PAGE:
However, a few days later, after listening to me whinge about the possums eating my long awaited dandelion puffball, Cath very sensibly just took a seedhead from the massive dandelion that was growing down the lane (that’s the one in the picture above) and blew the seeds all over the spot where I want them to grow. Now I have lots of dandelion seedlings popping up and I am content.

Just what is so good about dandelion?

You can eat the leaves, which are very bitter, especially as they get older, so the young ones are best in terms of palatabiltiy. They are still quite strong and may take a bit of getting used to (I’ll probably have a rant about why people should include more bitters in their diets at another time). I often pick a few to put in a salad or a sandwich amongst the other greens like rocket; you could also toss them into a soup or cook them in amongst some milder greens like spinach or silverbeet.

Because the roots of dandelion grow so deep into the earth, the leaves are rich in minerals like iron and potassium; you can brew them as a tea, which has tonic and diuretic properties (and since diuretics in general can deplete the body of potassium, dandelion is a particularly good choice).

The root is hepatic, which means it acts on the liver, stimulating its function and aiding the body’s natural detoxification processes. Roasted, the root makes a tasty ‘coffee’ which is delicious on its own or with milk and/or spices.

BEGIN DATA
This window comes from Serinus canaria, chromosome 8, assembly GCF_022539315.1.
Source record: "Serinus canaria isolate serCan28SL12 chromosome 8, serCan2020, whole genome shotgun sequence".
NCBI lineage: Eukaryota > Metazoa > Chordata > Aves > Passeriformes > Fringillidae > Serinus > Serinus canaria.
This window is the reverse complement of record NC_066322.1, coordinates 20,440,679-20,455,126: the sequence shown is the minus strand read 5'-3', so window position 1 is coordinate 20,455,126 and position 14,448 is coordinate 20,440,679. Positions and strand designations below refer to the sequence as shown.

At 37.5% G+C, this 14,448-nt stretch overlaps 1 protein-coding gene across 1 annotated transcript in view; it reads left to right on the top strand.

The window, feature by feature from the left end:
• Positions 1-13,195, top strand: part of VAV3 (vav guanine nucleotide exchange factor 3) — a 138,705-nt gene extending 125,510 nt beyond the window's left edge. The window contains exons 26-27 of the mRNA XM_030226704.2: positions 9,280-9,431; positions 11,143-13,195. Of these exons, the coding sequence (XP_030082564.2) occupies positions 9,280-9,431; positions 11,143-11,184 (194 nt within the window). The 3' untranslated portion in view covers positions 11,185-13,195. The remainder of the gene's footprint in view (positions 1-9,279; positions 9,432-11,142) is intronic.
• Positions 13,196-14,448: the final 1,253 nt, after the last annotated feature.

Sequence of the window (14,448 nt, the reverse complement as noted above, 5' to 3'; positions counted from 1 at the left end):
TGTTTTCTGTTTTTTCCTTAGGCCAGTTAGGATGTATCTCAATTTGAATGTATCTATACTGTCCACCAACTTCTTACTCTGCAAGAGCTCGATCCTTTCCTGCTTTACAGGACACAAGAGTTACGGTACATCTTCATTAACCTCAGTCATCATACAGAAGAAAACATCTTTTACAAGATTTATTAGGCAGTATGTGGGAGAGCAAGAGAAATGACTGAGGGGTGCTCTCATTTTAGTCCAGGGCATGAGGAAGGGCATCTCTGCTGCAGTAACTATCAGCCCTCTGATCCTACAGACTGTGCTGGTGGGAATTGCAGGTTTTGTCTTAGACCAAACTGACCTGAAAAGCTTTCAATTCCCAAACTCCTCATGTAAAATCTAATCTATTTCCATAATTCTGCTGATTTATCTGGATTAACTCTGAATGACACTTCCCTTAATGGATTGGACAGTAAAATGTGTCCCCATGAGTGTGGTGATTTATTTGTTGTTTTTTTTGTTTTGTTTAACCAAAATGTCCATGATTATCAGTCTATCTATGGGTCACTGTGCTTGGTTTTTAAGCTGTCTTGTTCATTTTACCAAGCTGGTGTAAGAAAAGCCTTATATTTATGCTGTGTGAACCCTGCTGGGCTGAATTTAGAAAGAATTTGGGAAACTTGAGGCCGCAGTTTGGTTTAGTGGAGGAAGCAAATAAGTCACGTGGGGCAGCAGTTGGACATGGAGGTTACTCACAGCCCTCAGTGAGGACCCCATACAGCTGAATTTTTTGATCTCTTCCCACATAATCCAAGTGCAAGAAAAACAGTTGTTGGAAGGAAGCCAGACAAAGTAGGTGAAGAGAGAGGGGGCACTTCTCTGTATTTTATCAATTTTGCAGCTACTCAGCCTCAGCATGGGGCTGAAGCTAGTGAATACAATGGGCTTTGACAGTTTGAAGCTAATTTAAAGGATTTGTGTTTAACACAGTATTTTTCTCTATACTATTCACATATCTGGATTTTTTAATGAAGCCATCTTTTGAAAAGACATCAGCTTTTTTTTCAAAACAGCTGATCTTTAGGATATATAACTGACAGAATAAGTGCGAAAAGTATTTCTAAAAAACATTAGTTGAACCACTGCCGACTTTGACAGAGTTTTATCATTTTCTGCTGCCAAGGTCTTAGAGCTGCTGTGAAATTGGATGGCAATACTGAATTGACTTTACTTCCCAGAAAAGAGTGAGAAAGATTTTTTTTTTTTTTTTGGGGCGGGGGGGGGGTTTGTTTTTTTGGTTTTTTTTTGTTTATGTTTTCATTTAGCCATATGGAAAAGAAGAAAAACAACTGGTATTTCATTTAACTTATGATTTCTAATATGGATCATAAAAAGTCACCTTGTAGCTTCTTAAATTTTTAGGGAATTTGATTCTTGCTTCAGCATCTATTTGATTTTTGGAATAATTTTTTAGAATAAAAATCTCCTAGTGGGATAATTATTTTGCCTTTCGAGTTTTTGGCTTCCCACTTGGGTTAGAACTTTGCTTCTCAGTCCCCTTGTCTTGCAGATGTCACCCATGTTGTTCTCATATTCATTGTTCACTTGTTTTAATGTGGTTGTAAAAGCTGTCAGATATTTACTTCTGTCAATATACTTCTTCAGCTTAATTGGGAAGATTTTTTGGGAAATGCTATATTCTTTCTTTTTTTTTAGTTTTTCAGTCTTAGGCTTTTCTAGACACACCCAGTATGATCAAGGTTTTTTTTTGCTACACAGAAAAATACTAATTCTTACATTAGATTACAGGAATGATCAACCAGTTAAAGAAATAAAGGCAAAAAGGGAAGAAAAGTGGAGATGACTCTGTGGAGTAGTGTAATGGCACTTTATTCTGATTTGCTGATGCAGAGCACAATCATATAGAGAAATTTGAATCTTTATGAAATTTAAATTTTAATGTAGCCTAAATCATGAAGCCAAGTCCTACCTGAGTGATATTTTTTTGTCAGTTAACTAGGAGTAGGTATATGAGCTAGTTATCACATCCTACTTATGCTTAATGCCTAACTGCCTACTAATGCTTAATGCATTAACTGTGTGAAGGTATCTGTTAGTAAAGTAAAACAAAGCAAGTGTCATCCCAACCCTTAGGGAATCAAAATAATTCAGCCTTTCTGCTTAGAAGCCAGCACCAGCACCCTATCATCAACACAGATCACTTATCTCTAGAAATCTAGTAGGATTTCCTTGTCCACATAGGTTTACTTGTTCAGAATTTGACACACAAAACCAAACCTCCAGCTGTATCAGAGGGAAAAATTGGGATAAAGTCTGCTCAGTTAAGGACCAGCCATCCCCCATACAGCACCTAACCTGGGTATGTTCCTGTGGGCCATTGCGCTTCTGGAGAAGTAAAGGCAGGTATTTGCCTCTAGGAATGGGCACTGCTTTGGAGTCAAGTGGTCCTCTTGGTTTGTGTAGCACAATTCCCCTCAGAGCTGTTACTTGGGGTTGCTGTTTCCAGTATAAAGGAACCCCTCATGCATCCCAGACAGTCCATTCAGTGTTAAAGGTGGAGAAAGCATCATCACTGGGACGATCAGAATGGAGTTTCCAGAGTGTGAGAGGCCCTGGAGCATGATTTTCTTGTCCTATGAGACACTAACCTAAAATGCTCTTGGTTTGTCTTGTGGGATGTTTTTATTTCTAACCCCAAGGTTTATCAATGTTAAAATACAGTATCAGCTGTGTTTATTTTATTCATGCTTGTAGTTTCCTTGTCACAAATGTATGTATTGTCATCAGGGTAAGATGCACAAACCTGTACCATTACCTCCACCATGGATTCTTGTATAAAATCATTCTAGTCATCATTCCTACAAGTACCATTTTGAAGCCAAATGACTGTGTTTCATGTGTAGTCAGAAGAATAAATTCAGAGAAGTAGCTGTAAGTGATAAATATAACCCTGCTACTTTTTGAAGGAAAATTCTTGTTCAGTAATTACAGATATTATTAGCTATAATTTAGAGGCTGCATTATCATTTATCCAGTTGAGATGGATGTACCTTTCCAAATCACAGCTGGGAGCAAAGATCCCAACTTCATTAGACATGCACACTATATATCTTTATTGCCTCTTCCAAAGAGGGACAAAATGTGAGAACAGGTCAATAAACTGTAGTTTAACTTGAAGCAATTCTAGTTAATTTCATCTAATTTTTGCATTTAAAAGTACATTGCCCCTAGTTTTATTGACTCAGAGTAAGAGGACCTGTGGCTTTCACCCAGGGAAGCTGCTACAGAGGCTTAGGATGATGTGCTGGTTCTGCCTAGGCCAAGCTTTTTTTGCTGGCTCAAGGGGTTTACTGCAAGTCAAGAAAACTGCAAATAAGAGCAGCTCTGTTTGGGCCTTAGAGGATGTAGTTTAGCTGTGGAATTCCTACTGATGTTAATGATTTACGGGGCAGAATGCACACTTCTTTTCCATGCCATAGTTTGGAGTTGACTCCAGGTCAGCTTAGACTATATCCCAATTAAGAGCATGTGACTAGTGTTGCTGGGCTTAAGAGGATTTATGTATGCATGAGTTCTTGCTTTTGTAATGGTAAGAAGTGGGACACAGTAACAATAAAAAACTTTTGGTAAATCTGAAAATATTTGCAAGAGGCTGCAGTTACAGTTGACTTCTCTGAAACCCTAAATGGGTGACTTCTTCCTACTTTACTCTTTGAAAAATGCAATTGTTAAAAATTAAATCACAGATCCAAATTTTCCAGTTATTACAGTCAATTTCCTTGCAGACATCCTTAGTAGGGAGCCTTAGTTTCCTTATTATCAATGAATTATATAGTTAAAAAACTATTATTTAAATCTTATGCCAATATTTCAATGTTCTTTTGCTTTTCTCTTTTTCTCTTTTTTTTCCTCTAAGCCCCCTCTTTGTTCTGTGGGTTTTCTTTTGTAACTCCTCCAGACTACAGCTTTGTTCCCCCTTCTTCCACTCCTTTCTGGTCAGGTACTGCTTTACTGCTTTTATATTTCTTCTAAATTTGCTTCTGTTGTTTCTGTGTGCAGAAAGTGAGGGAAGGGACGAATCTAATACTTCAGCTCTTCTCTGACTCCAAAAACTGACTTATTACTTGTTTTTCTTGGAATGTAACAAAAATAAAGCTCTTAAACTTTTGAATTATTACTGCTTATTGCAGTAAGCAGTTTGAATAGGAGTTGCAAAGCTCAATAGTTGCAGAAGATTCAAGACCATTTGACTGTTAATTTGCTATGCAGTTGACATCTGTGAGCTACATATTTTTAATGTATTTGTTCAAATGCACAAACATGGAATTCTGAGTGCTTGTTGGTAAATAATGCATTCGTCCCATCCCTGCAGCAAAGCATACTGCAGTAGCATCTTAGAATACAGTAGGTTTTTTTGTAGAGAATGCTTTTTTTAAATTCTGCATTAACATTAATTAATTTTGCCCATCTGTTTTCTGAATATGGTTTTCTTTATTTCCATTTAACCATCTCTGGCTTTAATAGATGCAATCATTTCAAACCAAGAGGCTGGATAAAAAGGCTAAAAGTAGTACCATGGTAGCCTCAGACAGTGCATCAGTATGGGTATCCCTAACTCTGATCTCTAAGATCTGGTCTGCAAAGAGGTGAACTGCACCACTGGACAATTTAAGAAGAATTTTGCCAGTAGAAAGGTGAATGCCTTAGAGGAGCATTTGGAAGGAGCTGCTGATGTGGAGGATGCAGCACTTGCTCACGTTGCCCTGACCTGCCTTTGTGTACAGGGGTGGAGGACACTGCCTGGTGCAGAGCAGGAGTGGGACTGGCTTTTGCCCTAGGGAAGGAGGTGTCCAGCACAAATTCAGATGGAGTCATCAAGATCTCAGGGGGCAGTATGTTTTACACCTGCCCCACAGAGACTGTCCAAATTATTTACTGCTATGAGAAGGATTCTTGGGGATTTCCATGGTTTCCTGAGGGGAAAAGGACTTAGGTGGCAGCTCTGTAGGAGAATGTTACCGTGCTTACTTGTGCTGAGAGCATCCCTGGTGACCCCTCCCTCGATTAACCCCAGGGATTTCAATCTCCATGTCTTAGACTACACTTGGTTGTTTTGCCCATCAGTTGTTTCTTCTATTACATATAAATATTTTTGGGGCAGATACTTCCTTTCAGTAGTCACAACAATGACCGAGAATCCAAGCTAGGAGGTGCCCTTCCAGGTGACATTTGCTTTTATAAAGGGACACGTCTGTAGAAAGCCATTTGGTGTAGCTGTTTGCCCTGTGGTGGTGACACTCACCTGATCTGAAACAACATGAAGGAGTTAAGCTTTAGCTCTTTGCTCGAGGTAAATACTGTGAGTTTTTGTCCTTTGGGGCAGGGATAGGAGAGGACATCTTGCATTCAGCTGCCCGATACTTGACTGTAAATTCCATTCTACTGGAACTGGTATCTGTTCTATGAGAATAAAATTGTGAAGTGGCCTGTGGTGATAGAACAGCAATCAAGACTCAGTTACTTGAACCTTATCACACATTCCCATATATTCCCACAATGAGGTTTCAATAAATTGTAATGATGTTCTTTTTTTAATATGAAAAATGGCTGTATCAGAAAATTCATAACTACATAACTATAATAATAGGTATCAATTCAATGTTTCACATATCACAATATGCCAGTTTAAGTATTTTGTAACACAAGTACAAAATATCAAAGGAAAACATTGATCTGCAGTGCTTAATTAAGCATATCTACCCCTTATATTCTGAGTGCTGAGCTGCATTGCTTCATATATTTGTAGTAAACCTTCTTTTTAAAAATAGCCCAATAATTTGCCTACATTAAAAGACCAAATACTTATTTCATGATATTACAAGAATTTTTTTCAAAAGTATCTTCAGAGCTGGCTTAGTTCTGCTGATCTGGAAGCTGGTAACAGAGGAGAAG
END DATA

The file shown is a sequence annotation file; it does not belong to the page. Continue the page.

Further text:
Dandelion is one of those herbs which bridges the worlds. Its taproots go deep, as I mentioned before, and yet its flower is as pure a representation of the sun as you can find. It is sacred to the Goddess Hekate, the Illuminatrix who also walks between the worlds. The seeds are messengers, and will carry your wishes with them as they take to the air.

So next time you meet a dandelion, honour it; there’s more to it than meets the eye and it has many gifts to share with you!

Bright blessings


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Tuesday is Herb Day – NASTURTIUMS!

Do you like nasturtiums? I LOVE nasturtiums. They are one of my favourite plants. I love the way they grow all over things and the way their flowers are so bright and colorful. I love the peppery taste of the leaves and flowers, and that you can eat every part of the plant. I love the fact that they have such an unlikely-seeming botanical name… NOT Nasturtium officinale as any sensible person might think, but Tropaeoleum majus (N. officinale is actually watercress! Go figure. But at least I can remember it).

I planted quite a lot of nasturtium seeds in one of my garden beds a few months ago, not expecting them to do much as it’s in an area that gets almost no sun in the dark half of the year. Naturally, every single one germinated and the bed is now a riot of nasturtium leaves, some almost the size of plates (although no flowers have appeared as yet). They are so rampant they are even overshadowing my horseradish and I needed to do something to cut them back a bit. But there’s only so many leaves that I can put in a salad… Salads which I am pretty much the only person in the household to eat… And then I came across a solution: nasturtium pesto


I made a few alterations to the original recipe (I didn’t have any walnuts), and I can vouch for its deliciousness. So here’s my take on it:

Nasturtium Pesto
2 cups (tightly packed) freshly washed nasturtium leaves
2 cloves garlic
1.5 cups (NOT packed) coarsely grated pecorino cheese (or Parmesan)
Olive oil
Salt, to taste

Place the first three ingredients in a food processor and blitz together. Add olive oil in a stream and keep blending until you have a smooth-ish paste – I didn’t really measure but I imagine I used at least half a cup. Taste and add salt if you like. Scrape into a clean jar and cover with a layer of oil to help keep it fresh. Cap tightly and store in the fridge. Or, fill an ice cube tray & freeze, popping the little blocks out into a freezer bag for longer storage.

Let me know if you try it, or if you have any other unusual pesto recipes, or if you love nasturtiums too!

Bright blessings,